Organic, gluten free, and non-GMO protein bars, granolas, and snacks will tout it as a healthy starring ingredient, while forgetting to mention that they’re adding as much sugar as a candy bar.
The standard size Snickers bar has 20g of sugar. Vega’s choco-coconut protein bar clocks in at 19g. Plus with all the processing, who knows how much antioxidant power is left?
If you’re sick of these nutritional abominations, then this food is for you.
What are cacao nibs?
They are the least processed form of chocolate.
Cacao nibs are made from the “beans” of the Theobroma cacao plant. Technically seeds, these are removed from the pods and fermented with yeast for 5-10 days in closed containers. This changes their color to dark brown. Lastly, they’re air dried or roasted.
The nutritional difference between cacao nibs and cacao powder is fat content. The white outer lining of the bean contains the most fat, known as butter. This is removed before making the powder, which is why it has low fat content. With nibs, the butter is left intact and the beans haven’t been ground.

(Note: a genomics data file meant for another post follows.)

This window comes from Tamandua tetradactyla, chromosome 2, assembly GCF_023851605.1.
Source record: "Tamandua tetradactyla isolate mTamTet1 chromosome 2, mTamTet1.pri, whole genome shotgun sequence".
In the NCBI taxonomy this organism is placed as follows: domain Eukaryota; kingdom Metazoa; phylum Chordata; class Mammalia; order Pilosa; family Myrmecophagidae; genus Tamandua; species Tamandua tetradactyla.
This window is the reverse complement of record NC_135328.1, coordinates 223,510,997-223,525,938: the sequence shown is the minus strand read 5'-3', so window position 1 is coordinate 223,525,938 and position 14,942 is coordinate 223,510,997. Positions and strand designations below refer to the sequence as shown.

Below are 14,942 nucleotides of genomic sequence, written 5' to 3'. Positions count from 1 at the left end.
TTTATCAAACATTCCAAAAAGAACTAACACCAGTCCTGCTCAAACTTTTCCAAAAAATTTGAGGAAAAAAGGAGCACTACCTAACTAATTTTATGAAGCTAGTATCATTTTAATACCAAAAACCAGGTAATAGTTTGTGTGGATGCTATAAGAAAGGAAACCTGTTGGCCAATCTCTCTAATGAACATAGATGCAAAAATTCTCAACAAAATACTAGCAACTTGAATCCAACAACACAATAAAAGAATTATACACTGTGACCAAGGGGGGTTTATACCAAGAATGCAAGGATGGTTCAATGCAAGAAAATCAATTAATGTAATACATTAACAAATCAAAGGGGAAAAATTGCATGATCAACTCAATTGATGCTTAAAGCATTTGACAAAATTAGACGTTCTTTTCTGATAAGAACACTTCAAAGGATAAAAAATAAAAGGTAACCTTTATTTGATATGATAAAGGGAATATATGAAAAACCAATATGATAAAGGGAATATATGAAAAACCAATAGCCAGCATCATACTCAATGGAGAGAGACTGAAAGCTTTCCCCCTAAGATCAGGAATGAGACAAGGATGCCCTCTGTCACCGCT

What cacao nibs taste like is bitter, comparable to black coffee. They’re not like normal chocolate, since there’s no sugar added. This shortfall in flavor is made up with the enjoyable crunch of the nibs and their buttery texture on your tongue. For best taste, use as a topping on something sweeter.
That’s why nibs are a favorite topping for acai bowls.
Some sources erroneously claim that nibs are just the unprocessed raw beans which have been chopped or coarsely ground. That’s not true.
They can be raw in the sense that they’re processed below 118 °F (48 °C). Though for both the nibs and the powder, even when they are advertised as raw they have been fermented, at the very least.
This is because to get the taste of chocolate – even the unsweetened cacao powder – there needs to be fermentation. Most often, there’s also heating after that.